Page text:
From struggle to success: why DMX was one of hip-hop's most influential and loved artists

The troubled rapper died at 50 after suffering a heart attack in New York

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The hip-hop world is mourning the loss of one of the genre’s preachers.

On Friday, veteran New York rapper and actor DMX died at a New York hospital after suffering a heart attack. A statement from relatives said he died "with his family by his side after being placed on life support for the past few days".

Superstar Nas led music peers, actors, sportsmen and fans in paying tribute to DMX. "Gods Poet. I Love You," he posted on Instagram.

“Rest easy king Hug my Babegirl Aaliyah when you see her !!!!”, said producer Timbaland on Twitter.

US basketball coach LeVelle Moton addressed members of the new hip-hop generation who may not be as familiar with the rapper, pointing to DMX's popularity and influence.

“Dear kids, DMX sold over 72 million records,” he said. “Do your homework before you ask if the man has fans.”

A star-studded album on the way

While tributes lauded DMX's past achievements, many fans also expressed anguish over the nature of his death. The rapper, who had fought hard to overcome problems with substance abuse, allegedly suffered a heart attack following a drug overdose, though his lawyer, Murray Richman, said he could not confirm the rumours.

DMX’s career followed the familiar trajectory of young prodigious talent shaking up the music scene, then unceremoniously falling to the scourge of drug abuse before making an inspiring comeback.

In the past few years, DMX had reunited in the studio with his svengali, producer Swizz Beatz, to record a new album full of his signature blend of gritty street poetry and spirituality.

In a February appearance on the popular hip-hop podcast Drink Champs, DMX illustrated his enduring industry clout by confirming that U2 frontman Bono was set to appear in the project.

"Bono, he’s a music lover. I’m a music lover. We knew each other for a while,” he said.

From the streets to the top of the charts

Born Earl Simmons in New York in 1970, it was his traumatic and violent upbringing that set the tone for DMX's personal and professional life.

DMX was born into a broken home and suffered from severe asthma as a child. He also grew up in a number of boys homes and found himself in legal trouble at a young age because of a series of robberies throughout his teenage years.

That downward spiral was fuelled by a combination of substance abuse, which began from the age of 14, and bipolar disorder, a diagnosis revealed in his 2003 memoir EARL: The Autobiography of DMX.

These experiences served as inspiration for his brooding lyricism, which first bloomed during his prison stints as a teenager in the mid-1980s.

After a series of successful mixtapes and an unfruitful period with Columbia Records, DMX eventually found his place with leading hip-hop label Def Jam Recordings in 1998.

Their partnership remains one of the most successful in the music industry, with an unprecedented five albums debuting at No 1 on the Billboard 200 Charts and landmark hip-hop anthems, including 1999's What's My Name, 2000's Party Up (Up In Here) and 2003's X Gon' Give It To Ya.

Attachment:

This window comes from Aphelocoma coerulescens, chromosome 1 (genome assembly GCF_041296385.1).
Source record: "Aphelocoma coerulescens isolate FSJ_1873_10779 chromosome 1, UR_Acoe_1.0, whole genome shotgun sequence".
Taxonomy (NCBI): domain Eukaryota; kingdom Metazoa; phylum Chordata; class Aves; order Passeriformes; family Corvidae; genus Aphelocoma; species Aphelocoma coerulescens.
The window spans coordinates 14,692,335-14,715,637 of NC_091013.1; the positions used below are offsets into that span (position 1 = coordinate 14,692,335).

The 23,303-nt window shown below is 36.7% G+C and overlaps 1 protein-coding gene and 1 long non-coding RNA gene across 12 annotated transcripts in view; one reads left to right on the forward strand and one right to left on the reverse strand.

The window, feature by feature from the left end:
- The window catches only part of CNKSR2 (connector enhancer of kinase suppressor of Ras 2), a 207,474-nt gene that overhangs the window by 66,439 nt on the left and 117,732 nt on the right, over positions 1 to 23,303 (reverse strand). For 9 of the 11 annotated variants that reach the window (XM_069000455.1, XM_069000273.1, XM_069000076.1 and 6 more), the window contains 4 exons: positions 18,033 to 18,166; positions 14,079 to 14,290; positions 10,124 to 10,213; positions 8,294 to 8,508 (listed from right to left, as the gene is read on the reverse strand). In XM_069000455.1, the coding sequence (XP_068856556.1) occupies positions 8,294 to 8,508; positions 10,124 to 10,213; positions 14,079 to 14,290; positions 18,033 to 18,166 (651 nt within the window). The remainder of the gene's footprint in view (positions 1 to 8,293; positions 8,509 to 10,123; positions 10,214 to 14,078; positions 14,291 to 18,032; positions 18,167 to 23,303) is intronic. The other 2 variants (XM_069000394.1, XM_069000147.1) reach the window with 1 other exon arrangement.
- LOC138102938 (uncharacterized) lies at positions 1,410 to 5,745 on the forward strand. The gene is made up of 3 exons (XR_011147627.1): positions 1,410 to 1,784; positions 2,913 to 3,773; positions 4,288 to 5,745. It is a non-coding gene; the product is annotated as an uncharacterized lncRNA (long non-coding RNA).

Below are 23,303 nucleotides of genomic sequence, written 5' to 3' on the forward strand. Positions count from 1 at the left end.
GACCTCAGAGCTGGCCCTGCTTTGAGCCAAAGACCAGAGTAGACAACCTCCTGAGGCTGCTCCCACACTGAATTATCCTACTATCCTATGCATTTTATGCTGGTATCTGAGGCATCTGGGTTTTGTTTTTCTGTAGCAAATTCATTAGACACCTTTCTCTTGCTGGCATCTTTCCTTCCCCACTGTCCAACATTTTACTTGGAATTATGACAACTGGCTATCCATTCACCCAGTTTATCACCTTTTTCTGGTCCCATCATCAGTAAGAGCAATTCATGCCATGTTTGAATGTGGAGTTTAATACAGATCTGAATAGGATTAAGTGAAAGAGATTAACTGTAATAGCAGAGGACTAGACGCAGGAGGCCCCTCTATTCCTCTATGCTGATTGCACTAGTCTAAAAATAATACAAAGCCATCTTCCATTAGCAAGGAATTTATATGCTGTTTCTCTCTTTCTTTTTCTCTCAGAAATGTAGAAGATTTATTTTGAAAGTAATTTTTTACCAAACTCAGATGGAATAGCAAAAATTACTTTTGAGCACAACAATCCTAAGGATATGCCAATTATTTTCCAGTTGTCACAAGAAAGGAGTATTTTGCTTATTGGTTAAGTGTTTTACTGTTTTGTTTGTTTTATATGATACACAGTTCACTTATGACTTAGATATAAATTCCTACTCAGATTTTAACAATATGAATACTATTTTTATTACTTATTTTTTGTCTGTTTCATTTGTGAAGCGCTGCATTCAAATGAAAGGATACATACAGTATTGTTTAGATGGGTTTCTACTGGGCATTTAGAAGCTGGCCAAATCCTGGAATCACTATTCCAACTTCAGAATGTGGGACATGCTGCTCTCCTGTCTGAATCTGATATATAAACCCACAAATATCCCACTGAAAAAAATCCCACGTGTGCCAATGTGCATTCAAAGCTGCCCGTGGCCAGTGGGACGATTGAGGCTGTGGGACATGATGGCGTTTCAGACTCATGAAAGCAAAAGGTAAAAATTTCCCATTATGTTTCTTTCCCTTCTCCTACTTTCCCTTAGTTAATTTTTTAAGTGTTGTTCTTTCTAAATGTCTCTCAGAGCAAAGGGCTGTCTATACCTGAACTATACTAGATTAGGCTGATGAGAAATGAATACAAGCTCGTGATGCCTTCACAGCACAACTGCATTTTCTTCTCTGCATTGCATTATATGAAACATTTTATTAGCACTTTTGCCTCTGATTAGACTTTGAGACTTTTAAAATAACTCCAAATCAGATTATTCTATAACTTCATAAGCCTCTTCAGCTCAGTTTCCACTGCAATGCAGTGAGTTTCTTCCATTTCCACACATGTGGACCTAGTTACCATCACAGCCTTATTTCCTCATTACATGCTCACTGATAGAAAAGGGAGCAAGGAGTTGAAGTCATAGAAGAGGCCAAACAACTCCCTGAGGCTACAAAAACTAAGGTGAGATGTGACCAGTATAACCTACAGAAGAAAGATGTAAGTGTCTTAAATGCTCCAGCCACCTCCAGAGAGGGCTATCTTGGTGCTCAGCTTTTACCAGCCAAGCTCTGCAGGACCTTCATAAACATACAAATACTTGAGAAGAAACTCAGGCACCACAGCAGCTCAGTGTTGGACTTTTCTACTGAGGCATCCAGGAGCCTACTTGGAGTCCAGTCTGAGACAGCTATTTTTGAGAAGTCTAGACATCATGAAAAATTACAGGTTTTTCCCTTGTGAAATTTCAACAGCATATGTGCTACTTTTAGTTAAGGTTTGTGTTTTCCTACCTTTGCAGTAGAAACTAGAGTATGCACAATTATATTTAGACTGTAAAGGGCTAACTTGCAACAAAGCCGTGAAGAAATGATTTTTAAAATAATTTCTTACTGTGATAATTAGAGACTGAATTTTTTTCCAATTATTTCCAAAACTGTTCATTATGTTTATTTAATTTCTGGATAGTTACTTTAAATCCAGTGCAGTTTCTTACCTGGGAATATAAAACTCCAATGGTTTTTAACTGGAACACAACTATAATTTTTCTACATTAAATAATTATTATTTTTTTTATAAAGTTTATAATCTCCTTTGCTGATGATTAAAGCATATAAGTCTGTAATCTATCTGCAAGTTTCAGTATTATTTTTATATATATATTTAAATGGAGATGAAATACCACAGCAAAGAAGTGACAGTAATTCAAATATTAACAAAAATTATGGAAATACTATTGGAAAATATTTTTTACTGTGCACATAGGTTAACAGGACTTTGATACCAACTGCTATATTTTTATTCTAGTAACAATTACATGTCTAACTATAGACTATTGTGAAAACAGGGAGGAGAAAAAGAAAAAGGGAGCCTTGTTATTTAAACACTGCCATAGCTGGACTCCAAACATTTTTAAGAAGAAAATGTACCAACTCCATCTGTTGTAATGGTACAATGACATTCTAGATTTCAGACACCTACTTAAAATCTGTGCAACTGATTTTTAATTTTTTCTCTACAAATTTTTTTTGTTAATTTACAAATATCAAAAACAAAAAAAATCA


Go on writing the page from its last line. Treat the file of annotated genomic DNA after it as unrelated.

The success allowed DMX to follow Ice-T and Ice Cube in making the rare transition to Hollywood with starring roles in action films, including 2000's Romeo Must Die, 2003's Cradle 2 the Grave with Chinese martial superstar Jet Li and 2001's Exit Wounds alongside Steven Seagal.

Pain and bravado

While legal troubles racked up, including drugs charges, a six-month jail sentence for failing to pay $400,000 child support to four of his 15 children and a one-year prison stint in 2018 for tax fraud, DMX managed to maintain his fervent following, thus transforming him into one of the genre’s biggest cult acts.

That enduring appeal is not down to the timeless bangers still heard in clubs worldwide, but for the rare blend of authenticity and vulnerability not seen since Tupac Shakur.

Similar to the late rapper, who was gunned down in 1996, DMX’s lyrics are a potent cocktail of bravado and pain.

Sometimes they are addressed separately, such as in 2001's boisterous Bloodline Anthem and 1998's Slippin', which was a recount of his agonising upbringing.

However, what gives DMX’s body of work that X-factor, so to speak, is a deep and unwavering spirituality displayed from the onset of his career.

From his 1998 debut It's Dark and Hell Is Hot, to 2015's Redemption of the Beast, each of his eight albums featured songs inspired by his Christian faith or spoken-word addresses to God that detail his struggles with addiction and other darker impulses.

DMX often finished his concerts by performing prayers and walking off stage to the sound of "amens" from the crowds.

He also often faced challenges of recovery directly through his music. He alluded to that approach in 2006's Lord Give Me a Sign, in which he asks God for strength to overcome adversity.

"Devil's trying to find me. Please, hide me," he pleads before changing his stance. "Hold up, I take that back. Protect me and give me the strength to fight back."